Published in the Martinsburg Journal September 1, 2019

the silent Pulpit

My father, fortunately, was not home much when I was growing up.

 

When he was there, he was quick-tempered with a hard slap; his shouting could be heard a block away.  He revered Nixon; to him, Watergate was a phantom.  He never said a word when the White House tapes exposed the swearing, bigotry, plotting and the crimes.  The nightly news could not be discussed; footage of Vietnam never fazed him except to bemoan the fact that we were losing.  As a WWII veteran, to Question Authority was an act of treason. Civil Rights was not a problem to be solved by white people.  Besides, speaking out against racism might appear to be taking sides.


If you disagreed with him, you had to step far out of his world to do it. Even as adults, we were allowed to say no wrong, and having an opinion was part of being wrong.  He was tolerant of those who were more conservative than himself, but quick to condemn those who were more liberal. And he was no different than a lot of fathers during the 1960’s.


He became an ordained minister, starting off as an Evangelical Christian. No movies, dancing, or popular music for us; even the wrong tone of voice or facial expression was punished.   In the small rural Midwestern towns we lived in, a Fabio-lookalike Jesus always hung in our kitchen.  We had to be on our best behavior around him; he gave us very little patience, forgiveness, or acceptance.


I sat through 780 of my father’s sermons and don’t remember anything other than hearing him sing his favorite hymn, “Onward Christian Soldiers.”  He spent his life “preaching to the choir.”  I spent my life “in the belly of the beast” and flew under his radar by keeping quiet. 


His Christian faith did little to create an understanding of people, including himself. Religion wasn’t a Practical Guide for the Real World; it was a Roadmap to Heaven in Ten Easy Steps.  If asked for advice, he quoted John Calvin or recited the Sermon on the Mount.  When asked why we were killing Vietnamese in violation of the Commandments, he smirked and replied that I didn’t understand the world.  But because he was on his best behavior with everybody but us, he was the image of patience, forgiveness, and acceptance.  


He is the reason why my brain is hardwired to detect the double standard; first in myself, secondly in others. It is not a trait that weaves happy family ties; to see the illogic of human behavior and to call it out doesn’t come from the choir loft.  The clergy prefers to sing “In the Sweet By-and-by” and to preach about the afterlife instead of this life.  And that is no different than a lot of churches during the 1960’s, and today.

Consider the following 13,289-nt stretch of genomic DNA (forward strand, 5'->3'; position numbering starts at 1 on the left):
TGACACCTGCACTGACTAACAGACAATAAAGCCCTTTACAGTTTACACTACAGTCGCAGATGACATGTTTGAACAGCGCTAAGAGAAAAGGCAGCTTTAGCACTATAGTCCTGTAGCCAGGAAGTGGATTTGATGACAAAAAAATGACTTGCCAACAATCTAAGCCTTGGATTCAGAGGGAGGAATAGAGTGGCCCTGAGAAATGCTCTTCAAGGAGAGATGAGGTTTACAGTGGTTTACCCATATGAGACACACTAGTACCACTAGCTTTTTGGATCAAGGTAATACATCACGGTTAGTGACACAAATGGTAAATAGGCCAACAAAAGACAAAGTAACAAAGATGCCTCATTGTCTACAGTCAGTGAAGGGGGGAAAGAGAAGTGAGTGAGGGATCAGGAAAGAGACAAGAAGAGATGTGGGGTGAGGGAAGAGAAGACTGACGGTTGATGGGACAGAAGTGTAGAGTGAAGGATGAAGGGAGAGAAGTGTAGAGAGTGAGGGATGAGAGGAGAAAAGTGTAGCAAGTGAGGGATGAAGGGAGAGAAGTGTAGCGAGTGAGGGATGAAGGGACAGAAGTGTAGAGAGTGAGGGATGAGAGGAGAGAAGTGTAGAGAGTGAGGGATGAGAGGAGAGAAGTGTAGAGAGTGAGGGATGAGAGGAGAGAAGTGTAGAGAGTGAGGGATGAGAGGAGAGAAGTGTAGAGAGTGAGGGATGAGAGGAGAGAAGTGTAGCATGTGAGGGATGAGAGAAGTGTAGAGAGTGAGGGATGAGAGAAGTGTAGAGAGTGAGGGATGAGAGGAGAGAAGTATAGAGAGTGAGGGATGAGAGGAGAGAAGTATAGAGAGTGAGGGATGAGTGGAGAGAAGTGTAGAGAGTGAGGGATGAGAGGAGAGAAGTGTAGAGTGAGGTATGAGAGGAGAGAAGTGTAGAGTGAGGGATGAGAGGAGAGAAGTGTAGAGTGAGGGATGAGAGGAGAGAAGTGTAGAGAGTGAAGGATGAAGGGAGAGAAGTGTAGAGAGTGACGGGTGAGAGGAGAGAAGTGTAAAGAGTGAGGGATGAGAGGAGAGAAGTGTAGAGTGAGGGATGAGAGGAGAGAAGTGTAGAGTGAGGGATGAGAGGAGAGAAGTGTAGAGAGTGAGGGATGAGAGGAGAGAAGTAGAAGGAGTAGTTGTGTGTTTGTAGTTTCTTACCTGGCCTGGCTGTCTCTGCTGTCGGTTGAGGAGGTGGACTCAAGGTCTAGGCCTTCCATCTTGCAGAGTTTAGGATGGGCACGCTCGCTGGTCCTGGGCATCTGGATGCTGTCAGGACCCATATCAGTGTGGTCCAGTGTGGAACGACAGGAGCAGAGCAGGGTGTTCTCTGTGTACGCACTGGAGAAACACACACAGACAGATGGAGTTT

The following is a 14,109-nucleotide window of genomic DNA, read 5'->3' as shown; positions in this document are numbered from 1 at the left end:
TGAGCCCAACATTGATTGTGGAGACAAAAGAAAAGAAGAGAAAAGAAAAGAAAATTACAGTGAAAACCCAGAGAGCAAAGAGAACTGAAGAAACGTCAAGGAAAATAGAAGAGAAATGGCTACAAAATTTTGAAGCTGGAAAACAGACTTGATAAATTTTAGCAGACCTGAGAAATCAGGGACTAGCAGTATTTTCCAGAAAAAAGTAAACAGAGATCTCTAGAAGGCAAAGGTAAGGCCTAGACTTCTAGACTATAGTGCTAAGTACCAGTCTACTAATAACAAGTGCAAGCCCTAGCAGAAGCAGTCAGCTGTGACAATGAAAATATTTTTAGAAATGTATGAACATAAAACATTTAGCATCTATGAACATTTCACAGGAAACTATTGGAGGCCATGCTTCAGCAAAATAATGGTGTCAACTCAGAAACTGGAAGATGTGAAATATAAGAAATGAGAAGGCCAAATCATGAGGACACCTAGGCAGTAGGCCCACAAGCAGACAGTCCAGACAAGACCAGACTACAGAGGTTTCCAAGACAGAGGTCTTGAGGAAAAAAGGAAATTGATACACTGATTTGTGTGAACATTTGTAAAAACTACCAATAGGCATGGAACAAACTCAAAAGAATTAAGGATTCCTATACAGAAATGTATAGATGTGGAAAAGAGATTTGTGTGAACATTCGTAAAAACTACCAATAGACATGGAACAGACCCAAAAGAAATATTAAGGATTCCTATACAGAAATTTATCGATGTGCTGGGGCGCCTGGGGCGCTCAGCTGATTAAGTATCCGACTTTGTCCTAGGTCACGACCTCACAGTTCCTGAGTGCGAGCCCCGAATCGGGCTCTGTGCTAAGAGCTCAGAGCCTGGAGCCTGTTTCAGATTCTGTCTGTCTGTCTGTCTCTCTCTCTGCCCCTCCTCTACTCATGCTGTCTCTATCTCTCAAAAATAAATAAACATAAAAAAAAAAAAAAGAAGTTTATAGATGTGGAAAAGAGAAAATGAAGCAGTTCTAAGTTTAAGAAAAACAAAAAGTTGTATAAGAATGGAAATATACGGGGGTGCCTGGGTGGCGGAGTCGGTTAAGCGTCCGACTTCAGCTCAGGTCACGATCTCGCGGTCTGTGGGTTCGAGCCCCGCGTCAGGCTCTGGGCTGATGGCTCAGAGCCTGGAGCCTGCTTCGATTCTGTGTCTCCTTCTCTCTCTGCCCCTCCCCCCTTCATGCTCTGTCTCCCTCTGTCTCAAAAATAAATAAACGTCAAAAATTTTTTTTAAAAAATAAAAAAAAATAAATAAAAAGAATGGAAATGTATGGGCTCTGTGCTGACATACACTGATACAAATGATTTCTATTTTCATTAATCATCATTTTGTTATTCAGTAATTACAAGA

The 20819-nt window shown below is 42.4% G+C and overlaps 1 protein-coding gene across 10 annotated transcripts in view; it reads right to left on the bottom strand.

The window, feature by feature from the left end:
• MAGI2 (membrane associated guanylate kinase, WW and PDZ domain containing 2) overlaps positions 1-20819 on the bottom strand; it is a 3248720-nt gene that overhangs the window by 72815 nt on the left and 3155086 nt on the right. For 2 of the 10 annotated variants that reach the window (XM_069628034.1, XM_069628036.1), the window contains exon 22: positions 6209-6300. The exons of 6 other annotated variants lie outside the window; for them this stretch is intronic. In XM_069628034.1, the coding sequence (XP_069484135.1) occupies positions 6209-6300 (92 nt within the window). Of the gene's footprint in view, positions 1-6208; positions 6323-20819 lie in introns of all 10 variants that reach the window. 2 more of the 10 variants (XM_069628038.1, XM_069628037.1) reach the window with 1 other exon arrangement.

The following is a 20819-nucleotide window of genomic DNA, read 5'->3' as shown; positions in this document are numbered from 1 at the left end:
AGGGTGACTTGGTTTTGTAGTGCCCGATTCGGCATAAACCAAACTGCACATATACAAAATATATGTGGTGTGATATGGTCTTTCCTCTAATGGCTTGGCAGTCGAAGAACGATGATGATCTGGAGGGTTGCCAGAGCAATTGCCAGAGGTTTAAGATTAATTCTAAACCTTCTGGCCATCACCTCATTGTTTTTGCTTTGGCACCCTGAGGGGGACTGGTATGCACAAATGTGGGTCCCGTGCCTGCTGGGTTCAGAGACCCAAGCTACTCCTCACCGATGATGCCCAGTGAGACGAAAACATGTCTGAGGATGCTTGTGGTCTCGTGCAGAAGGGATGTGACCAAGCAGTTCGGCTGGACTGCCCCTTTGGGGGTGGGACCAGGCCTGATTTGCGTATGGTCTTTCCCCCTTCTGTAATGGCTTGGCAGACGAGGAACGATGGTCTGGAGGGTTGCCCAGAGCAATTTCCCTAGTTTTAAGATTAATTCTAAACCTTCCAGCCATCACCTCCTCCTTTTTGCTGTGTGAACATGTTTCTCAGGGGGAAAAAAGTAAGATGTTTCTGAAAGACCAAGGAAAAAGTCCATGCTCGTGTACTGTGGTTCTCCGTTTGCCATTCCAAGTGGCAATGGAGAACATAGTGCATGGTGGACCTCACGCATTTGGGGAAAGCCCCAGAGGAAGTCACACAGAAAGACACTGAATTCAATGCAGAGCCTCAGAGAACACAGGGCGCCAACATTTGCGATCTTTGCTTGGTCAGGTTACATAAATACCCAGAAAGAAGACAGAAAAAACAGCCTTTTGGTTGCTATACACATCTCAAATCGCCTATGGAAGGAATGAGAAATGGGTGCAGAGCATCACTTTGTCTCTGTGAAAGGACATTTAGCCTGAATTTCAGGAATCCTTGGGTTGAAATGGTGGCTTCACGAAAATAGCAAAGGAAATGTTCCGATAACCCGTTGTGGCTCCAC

That’s why last month’s letter from the Washington National Cathedral was so astounding. The message, sent by the Episcopalian Bishops to the People of America, refers to the recent “escalation of racialized rhetoric from the President of the United States,” and reminds us that to remain silent “is to condone the violence of these words.  Words matter, and Mr. Trump’s words are dangerous.” 


And that was the nice part of their letter, before they got warmed up, ending with “What will it take for us all to say, with one voice, that we have had enough?”


They are referring to our recent headlines, which reflect the New Testament parables---quaint stories from when the Romans ruled, but today, we’re the Romans.  Christians are no longer the persecuted underdogs; we are the Big Dogs.  As the Superpower, we have chosen to trigger another avalanche of hatred, aggression and greed, things the Bible teaches us to renounce.  Rather than ask what the Son of God would do today, the Bishops are asking what his 21st Century disciples should do today. Evidently, most of them took a Vow of Silence, dwelling peacefully in the belly of their own beast. 


I know that my Nixon-loving father would be thoroughly disgusted by this President, but would feel that religion shouldn’t mix with politics; that the pews should not be filled, or emptied, based on the party of the pastor.  Unfortunately, politics seems to think it can mix with the Church quite well.  The seats of Congress are often filled, or emptied, based on the religion of the representative.  


So my father would have kept quietly under the radar, selected the hymn “Nearer, my God, to thee,” and kept on preaching to his choir.  And that’s too bad, because with his explosive temper and roaring Hell Fires and Brimstones---so often heard in our home---he could have brought down the House; and I do mean this White House.  In my dream, he’d be belting out “Fight the Good Fight with All Thy Might” alongside the Bishops of the Washington National Cathedral.  


And for once, I’d want to be right there with him.